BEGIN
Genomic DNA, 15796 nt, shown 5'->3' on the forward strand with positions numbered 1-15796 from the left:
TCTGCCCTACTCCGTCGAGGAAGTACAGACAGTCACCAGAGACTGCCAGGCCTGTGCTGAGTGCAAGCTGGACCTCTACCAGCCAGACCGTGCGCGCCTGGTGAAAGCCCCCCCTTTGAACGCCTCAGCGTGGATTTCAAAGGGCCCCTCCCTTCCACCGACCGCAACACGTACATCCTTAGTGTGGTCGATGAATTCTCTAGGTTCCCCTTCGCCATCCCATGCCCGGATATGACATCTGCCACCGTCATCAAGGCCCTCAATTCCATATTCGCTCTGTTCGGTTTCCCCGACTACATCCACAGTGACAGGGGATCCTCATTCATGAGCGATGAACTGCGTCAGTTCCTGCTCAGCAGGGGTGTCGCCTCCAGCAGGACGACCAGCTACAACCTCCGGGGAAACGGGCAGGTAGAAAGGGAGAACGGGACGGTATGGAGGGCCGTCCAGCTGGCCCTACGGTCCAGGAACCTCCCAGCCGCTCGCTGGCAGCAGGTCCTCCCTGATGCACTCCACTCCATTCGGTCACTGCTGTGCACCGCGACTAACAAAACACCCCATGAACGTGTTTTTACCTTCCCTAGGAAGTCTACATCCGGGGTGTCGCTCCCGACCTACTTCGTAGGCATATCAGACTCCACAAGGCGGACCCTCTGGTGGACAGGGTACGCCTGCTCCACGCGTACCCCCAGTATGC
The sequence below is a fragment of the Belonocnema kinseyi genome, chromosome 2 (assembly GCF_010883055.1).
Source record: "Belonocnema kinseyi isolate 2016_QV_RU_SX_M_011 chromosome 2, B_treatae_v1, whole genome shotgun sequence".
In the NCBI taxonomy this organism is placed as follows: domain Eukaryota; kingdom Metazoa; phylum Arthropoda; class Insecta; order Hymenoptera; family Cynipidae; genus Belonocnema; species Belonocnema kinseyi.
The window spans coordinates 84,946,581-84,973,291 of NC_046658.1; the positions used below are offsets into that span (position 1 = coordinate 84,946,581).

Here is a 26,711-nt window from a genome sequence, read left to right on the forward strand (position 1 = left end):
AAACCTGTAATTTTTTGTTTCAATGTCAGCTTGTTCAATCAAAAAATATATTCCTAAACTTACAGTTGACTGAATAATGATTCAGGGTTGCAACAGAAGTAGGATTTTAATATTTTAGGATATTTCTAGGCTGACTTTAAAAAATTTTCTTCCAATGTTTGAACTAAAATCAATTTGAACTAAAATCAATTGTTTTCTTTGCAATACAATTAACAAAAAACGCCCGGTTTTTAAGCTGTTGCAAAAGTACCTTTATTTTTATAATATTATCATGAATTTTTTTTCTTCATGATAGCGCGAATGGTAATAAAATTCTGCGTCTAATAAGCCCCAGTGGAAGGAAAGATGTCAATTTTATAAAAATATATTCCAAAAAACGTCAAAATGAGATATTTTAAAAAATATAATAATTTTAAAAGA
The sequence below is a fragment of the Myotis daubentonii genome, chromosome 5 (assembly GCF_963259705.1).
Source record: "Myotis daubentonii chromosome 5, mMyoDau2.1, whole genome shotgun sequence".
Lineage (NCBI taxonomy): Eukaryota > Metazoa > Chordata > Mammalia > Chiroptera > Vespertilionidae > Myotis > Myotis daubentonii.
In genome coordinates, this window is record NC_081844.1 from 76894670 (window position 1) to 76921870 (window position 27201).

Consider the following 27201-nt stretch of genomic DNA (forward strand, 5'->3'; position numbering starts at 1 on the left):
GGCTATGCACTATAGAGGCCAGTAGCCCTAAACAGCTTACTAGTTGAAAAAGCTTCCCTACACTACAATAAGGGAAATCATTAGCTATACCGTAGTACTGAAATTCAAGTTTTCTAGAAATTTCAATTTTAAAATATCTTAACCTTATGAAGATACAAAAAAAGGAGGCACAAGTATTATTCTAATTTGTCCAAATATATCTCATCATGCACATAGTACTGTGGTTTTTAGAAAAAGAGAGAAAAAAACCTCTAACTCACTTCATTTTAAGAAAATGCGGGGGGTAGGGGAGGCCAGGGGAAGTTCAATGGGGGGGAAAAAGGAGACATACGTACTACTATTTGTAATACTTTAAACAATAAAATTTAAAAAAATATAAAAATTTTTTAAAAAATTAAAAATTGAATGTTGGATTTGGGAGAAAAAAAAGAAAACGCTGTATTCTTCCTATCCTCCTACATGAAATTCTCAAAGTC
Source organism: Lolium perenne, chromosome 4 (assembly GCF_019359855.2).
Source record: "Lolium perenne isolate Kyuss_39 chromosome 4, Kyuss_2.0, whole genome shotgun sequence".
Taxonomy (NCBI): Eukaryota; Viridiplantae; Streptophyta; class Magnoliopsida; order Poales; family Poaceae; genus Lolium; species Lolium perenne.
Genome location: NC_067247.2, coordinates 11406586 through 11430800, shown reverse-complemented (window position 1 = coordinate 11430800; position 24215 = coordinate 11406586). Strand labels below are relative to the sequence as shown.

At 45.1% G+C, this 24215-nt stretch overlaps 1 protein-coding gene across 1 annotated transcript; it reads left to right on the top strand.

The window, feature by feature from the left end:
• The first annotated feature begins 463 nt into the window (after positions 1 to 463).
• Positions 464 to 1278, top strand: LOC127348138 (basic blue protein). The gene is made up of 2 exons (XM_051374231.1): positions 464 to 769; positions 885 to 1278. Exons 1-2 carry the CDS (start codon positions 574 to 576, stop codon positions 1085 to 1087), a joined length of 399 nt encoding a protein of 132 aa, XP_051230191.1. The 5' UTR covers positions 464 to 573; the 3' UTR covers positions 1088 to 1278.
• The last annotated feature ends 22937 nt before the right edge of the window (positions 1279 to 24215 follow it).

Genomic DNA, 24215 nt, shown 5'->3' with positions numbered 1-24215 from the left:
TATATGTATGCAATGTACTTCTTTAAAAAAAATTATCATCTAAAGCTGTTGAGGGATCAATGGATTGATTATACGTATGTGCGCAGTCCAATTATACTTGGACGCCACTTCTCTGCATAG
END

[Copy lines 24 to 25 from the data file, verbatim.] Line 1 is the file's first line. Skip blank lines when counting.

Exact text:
Genomic DNA, 24215 nt, shown 5'->3' with positions numbered 1-24215 from the left:
TATATGTATGCAATGTACTTCTTTAAAAAAAATTATCATCTAAAGCTGTTGAGGGATCAATGGATTGATTATACGTATGTGCGCAGTCCAATTATACTTGGACGCCACTTCTCTGCATAG